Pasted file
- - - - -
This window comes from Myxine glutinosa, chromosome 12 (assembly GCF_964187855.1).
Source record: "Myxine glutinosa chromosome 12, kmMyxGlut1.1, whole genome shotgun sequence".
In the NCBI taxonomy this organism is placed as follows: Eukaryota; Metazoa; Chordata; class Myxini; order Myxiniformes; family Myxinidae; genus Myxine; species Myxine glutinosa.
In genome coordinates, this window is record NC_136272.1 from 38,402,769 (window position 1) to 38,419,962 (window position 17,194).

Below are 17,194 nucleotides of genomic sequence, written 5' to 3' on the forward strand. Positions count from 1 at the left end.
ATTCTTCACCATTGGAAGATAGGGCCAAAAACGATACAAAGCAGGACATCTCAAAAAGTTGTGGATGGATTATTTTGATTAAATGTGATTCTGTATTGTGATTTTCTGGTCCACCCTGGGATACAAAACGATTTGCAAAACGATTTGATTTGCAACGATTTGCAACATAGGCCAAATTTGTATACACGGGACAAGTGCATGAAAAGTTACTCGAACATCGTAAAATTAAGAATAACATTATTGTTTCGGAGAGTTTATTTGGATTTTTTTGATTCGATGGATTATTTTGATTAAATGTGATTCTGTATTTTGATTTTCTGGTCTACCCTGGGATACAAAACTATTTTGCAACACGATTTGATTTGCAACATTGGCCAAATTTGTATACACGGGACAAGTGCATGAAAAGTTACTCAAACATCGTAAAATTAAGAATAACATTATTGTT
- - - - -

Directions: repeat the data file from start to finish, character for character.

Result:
This window comes from Myxine glutinosa, chromosome 12 (assembly GCF_964187855.1).
Source record: "Myxine glutinosa chromosome 12, kmMyxGlut1.1, whole genome shotgun sequence".
In the NCBI taxonomy this organism is placed as follows: Eukaryota; Metazoa; Chordata; class Myxini; order Myxiniformes; family Myxinidae; genus Myxine; species Myxine glutinosa.
In genome coordinates, this window is record NC_136272.1 from 38,402,769 (window position 1) to 38,419,962 (window position 17,194).

Below are 17,194 nucleotides of genomic sequence, written 5' to 3' on the forward strand. Positions count from 1 at the left end.
ATTCTTCACCATTGGAAGATAGGGCCAAAAACGATACAAAGCAGGACATCTCAAAAAGTTGTGGATGGATTATTTTGATTAAATGTGATTCTGTATTGTGATTTTCTGGTCCACCCTGGGATACAAAACGATTTGCAAAACGATTTGATTTGCAACGATTTGCAACATAGGCCAAATTTGTATACACGGGACAAGTGCATGAAAAGTTACTCGAACATCGTAAAATTAAGAATAACATTATTGTTTCGGAGAGTTTATTTGGATTTTTTTGATTCGATGGATTATTTTGATTAAATGTGATTCTGTATTTTGATTTTCTGGTCTACCCTGGGATACAAAACTATTTTGCAACACGATTTGATTTGCAACATTGGCCAAATTTGTATACACGGGACAAGTGCATGAAAAGTTACTCAAACATCGTAAAATTAAGAATAACATTATTGTT